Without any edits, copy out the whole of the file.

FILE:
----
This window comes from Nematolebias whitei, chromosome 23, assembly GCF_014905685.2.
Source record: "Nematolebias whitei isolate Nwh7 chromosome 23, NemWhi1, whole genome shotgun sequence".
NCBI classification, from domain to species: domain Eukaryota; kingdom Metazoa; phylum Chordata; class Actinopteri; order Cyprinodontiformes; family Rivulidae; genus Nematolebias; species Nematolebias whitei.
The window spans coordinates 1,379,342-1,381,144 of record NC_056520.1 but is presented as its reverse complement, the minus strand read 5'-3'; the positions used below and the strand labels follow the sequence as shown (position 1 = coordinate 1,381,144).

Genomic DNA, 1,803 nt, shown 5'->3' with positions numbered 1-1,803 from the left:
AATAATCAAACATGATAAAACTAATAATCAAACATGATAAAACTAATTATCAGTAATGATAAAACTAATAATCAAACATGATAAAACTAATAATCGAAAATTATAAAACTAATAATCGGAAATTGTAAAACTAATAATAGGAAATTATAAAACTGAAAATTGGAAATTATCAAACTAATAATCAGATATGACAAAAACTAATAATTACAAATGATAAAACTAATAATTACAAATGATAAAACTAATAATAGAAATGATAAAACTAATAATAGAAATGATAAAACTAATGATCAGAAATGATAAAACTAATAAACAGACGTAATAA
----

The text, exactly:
This window comes from Nematolebias whitei, chromosome 23, assembly GCF_014905685.2.
Source record: "Nematolebias whitei isolate Nwh7 chromosome 23, NemWhi1, whole genome shotgun sequence".
NCBI classification, from domain to species: domain Eukaryota; kingdom Metazoa; phylum Chordata; class Actinopteri; order Cyprinodontiformes; family Rivulidae; genus Nematolebias; species Nematolebias whitei.
The window spans coordinates 1,379,342-1,381,144 of record NC_056520.1 but is presented as its reverse complement, the minus strand read 5'-3'; the positions used below and the strand labels follow the sequence as shown (position 1 = coordinate 1,381,144).

Genomic DNA, 1,803 nt, shown 5'->3' with positions numbered 1-1,803 from the left:
AATAATCAAACATGATAAAACTAATAATCAAACATGATAAAACTAATTATCAGTAATGATAAAACTAATAATCAAACATGATAAAACTAATAATCGAAAATTATAAAACTAATAATCGGAAATTGTAAAACTAATAATAGGAAATTATAAAACTGAAAATTGGAAATTATCAAACTAATAATCAGATATGACAAAAACTAATAATTACAAATGATAAAACTAATAATTACAAATGATAAAACTAATAATAGAAATGATAAAACTAATAATAGAAATGATAAAACTAATGATCAGAAATGATAAAACTAATAAACAGACGTAATAA